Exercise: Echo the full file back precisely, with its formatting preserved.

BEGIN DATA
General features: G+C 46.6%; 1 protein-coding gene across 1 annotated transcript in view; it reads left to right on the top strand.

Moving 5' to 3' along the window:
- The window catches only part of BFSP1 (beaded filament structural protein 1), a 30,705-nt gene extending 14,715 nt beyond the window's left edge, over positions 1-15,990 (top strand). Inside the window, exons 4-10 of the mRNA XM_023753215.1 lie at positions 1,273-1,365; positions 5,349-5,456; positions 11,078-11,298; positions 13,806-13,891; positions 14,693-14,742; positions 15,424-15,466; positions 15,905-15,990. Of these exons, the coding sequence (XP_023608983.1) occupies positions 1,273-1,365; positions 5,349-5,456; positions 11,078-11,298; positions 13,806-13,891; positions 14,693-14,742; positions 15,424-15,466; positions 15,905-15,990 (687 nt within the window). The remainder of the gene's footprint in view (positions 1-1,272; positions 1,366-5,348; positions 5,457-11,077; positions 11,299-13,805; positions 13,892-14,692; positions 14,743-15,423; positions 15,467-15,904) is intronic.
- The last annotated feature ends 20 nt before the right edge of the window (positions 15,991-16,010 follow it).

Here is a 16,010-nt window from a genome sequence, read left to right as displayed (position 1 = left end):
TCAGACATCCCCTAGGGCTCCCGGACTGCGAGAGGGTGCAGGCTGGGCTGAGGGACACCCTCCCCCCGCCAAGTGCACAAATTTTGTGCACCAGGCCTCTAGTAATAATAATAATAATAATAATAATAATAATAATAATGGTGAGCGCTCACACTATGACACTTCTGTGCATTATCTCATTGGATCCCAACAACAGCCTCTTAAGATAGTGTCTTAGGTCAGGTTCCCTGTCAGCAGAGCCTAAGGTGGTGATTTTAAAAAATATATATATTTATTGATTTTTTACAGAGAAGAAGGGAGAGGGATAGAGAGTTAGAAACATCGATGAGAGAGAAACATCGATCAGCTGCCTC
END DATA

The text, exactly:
General features: G+C 46.6%; 1 protein-coding gene across 1 annotated transcript in view; it reads left to right on the top strand.

Moving 5' to 3' along the window:
- The window catches only part of BFSP1 (beaded filament structural protein 1), a 30,705-nt gene extending 14,715 nt beyond the window's left edge, over positions 1-15,990 (top strand). Inside the window, exons 4-10 of the mRNA XM_023753215.1 lie at positions 1,273-1,365; positions 5,349-5,456; positions 11,078-11,298; positions 13,806-13,891; positions 14,693-14,742; positions 15,424-15,466; positions 15,905-15,990. Of these exons, the coding sequence (XP_023608983.1) occupies positions 1,273-1,365; positions 5,349-5,456; positions 11,078-11,298; positions 13,806-13,891; positions 14,693-14,742; positions 15,424-15,466; positions 15,905-15,990 (687 nt within the window). The remainder of the gene's footprint in view (positions 1-1,272; positions 1,366-5,348; positions 5,457-11,077; positions 11,299-13,805; positions 13,892-14,692; positions 14,743-15,423; positions 15,467-15,904) is intronic.
- The last annotated feature ends 20 nt before the right edge of the window (positions 15,991-16,010 follow it).

Here is a 16,010-nt window from a genome sequence, read left to right as displayed (position 1 = left end):
TCAGACATCCCCTAGGGCTCCCGGACTGCGAGAGGGTGCAGGCTGGGCTGAGGGACACCCTCCCCCCGCCAAGTGCACAAATTTTGTGCACCAGGCCTCTAGTAATAATAATAATAATAATAATAATAATAATAATAATGGTGAGCGCTCACACTATGACACTTCTGTGCATTATCTCATTGGATCCCAACAACAGCCTCTTAAGATAGTGTCTTAGGTCAGGTTCCCTGTCAGCAGAGCCTAAGGTGGTGATTTTAAAAAATATATATATTTATTGATTTTTTACAGAGAAGAAGGGAGAGGGATAGAGAGTTAGAAACATCGATGAGAGAGAAACATCGATCAGCTGCCTC